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Disability Art Presented at 2009 Armory Show by VSA Arts

  • Synopsis: Published: 2009-02-10 (Rev. 2011-08-27) - During the Armory Show VSA arts presented work by sixteen artists with disabilities whose work has been influenced by their disability experience. For further information pertaining to this article contact: VSA Arts.

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For its inaugural debut during the Armory Show, VSA arts is pleased to present work by sixteen artists with disabilities at Booth #1601 on Pier 94, many of whom whose work has been heavily influenced by their disability experience, re-imagining and defying the limitations of the body and the mind.

Inaugural Booth Challenges Perceptions about Disability Art

For its inaugural debut during the Armory Show, VSA arts is pleased to present work by sixteen artists with disabilities at Booth #1601 on Pier 94, many of whom whose work has been heavily influenced by their disability experience, re-imagining and defying the limitations of the body and the mind.

"The Outsider Art movement has drawn the world's attention to and critical acclaim for artists with disabilities," said Soula Antoniou, president of VSA arts. "VSA arts' inaugural booth at the Armory highlights and showcases the depth of work from artists with disabilities by considering their contributions within a greater context. We're pleased to bring the work of these artists - both established and emerging - before the critics, artists, galleries and art lovers who will be at this year's Armory Show."

Highlights include:

Connecticut native Ken Morgan's exhibition history spans three decades, with solo and group shows all over the country, his minimalistic drawings indicative of larger art world trends. In 2007, Morgan had to reclaim art and embrace technology after a stroke. His recent computer prints take his traditional background and updates it with a technical flair, the playful symbols imitating the dexterity and whimsy of acrobats. Morgan's work creates safe havens, mind-scapes, places to play, and momentary impossible realities.

From San Francisco, Emily Eifler's whimsical fabric sculptures are reminiscent of costuming, exploring boundaries in objects that are derived from the body. The resulting forms elicit an initial playful response that upon closer investigation reveal a deeply personal experience with disability. Eifler, who has a progressive neurological disorder resulting in limited mobility, uses her work to examine biological forms in an effort to exert control. Her sculptures are investigations into a fantasy tumor with clearly defined edges, where a healthy body ends and illness begins. The objects serve as models to animate a cathartic fantasy of control for the artist, who faces no specific diagnosis or cure. She uses soft, easily manipulated forms that conjure childlike, Seussian daydreams.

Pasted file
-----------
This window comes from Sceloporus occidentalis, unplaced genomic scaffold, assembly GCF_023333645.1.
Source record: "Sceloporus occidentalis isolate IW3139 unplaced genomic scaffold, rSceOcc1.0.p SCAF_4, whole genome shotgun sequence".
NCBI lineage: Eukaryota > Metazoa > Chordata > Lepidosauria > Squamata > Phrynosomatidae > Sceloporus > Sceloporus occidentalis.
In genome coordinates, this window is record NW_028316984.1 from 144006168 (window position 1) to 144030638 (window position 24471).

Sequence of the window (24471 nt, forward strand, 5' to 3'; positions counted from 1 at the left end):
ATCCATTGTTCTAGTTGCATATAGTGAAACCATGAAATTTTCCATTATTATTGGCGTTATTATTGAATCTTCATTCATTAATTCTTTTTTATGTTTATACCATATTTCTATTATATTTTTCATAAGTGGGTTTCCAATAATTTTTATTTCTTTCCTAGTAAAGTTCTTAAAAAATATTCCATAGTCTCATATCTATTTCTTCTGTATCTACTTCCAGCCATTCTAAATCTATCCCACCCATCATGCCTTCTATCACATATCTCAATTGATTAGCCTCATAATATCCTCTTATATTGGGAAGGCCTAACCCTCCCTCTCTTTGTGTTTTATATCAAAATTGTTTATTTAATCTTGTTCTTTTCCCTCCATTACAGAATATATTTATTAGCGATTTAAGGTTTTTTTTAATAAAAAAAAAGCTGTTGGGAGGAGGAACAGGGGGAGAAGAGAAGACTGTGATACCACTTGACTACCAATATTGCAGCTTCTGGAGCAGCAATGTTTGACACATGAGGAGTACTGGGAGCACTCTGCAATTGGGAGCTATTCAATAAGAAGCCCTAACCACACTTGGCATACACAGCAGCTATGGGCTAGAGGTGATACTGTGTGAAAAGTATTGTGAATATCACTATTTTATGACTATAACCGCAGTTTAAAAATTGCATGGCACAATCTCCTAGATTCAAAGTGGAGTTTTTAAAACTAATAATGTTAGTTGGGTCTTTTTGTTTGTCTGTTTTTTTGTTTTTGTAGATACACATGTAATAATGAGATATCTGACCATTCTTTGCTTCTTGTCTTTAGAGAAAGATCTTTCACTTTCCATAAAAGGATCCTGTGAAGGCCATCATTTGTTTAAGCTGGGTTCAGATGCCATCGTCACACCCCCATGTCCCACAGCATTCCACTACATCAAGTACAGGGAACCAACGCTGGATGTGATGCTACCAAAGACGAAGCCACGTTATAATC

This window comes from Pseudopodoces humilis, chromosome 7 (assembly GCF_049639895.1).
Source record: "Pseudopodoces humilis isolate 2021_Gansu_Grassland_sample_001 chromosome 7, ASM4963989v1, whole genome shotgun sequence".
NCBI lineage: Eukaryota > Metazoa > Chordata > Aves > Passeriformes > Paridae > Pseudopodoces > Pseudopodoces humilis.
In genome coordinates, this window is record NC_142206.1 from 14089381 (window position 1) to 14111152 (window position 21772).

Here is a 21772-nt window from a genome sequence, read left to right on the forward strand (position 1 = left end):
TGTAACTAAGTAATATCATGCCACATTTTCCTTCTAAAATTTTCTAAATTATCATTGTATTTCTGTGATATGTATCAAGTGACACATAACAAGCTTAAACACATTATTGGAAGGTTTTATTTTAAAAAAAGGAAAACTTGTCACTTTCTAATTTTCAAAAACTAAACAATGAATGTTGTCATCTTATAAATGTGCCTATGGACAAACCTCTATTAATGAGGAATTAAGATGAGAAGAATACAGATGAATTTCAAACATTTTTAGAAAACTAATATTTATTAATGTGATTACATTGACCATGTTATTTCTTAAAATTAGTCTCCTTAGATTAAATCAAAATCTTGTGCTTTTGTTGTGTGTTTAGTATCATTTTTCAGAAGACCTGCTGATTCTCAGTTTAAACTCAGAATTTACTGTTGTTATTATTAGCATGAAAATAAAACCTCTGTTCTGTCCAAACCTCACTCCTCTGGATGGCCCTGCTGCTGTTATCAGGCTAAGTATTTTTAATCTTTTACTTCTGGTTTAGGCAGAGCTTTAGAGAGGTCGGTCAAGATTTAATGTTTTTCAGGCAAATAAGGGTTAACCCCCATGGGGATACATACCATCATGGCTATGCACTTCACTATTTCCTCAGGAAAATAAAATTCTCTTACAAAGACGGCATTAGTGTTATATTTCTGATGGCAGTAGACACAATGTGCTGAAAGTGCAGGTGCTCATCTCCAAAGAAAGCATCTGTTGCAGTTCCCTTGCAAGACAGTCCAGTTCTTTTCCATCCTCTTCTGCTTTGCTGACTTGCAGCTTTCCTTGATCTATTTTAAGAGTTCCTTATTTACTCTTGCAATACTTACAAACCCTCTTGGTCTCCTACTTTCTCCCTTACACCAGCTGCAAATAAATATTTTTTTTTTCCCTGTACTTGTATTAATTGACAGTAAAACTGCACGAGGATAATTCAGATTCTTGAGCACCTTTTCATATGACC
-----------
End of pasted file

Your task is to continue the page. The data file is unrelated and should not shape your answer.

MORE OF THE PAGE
Often tied to the Outsider Art movement, Linda Carmella Sibio studied at the Ecole des Beaux Arts in Italy in 1973 before going on to practice art in New York City among notable artists from the Whitney Independent Study Program.

Currently represented by the Andrew Edlin Gallery in New York, Sibio concentrates on painting and drawing, creating both large-scale works and intimate pieces.

In the mid-'80s, Sibio began to practice interdisciplinary work, combining her visual imagery with performance. Her journey as an artist includes participation in solo and collaborative performance, theater, dance, playwriting, and visual art for more than five years. The themes of her work originate from difficult issues such as homelessness, mental illness, suicide, and mass murder. "Trapped" (96 x 48 in.) is gouache and sumi ink on paper.

Other artists on display at VSA arts' booth include:

Lanham Bundy of Providence, Rhode Island; Caleb Charland of Brewer, Maine; Busser Howell of New York City; Sophie Kahn of Brooklyn; Lihua Lei of Solon, Maine; Ryan McDonnell of Northampton, Massachusetts; Eric McGehearty of Lewisville, Texas; Coralina Meyer of Brooklyn; Katie Miller of Parkton, Maryland; Mark C. Parsons of Brooklyn; Gordon Sasaki of New York; Ricky Subritzky of Australia; and Mare Vaccaro of Brooklyn.

The Armory Show has been the world's leading art fair devoted exclusively to contemporary art since its introduction in 1999. The 2009 Armory Show takes place from March 5-8, 2008, at Twelfth Avenue at 55th Street, New York, NY. It is open to the public from noon to 8 p.m. March 5-7 and from noon to 7 p.m. on March 8.

Reference: VSA arts is an international nonprofit organization founded 35 years ago by Ambassador Jean Kennedy Smith to create a society where people with disabilities learn through, participate in, and enjoy the arts. VSA arts provides educators, parents, and artists with resources and the tools to support arts programming in schools and communities. VSA arts showcases the accomplishments of artists with disabilities and promotes increased access to the arts for people with disabilities. Each year millions of people participate in VSA arts programs through a nationwide network of affiliates and in 55 countries around the world. VSA arts is an affiliate of the John F. Kennedy Center for the Performing Arts. For more information, please visit www.vsarts.org



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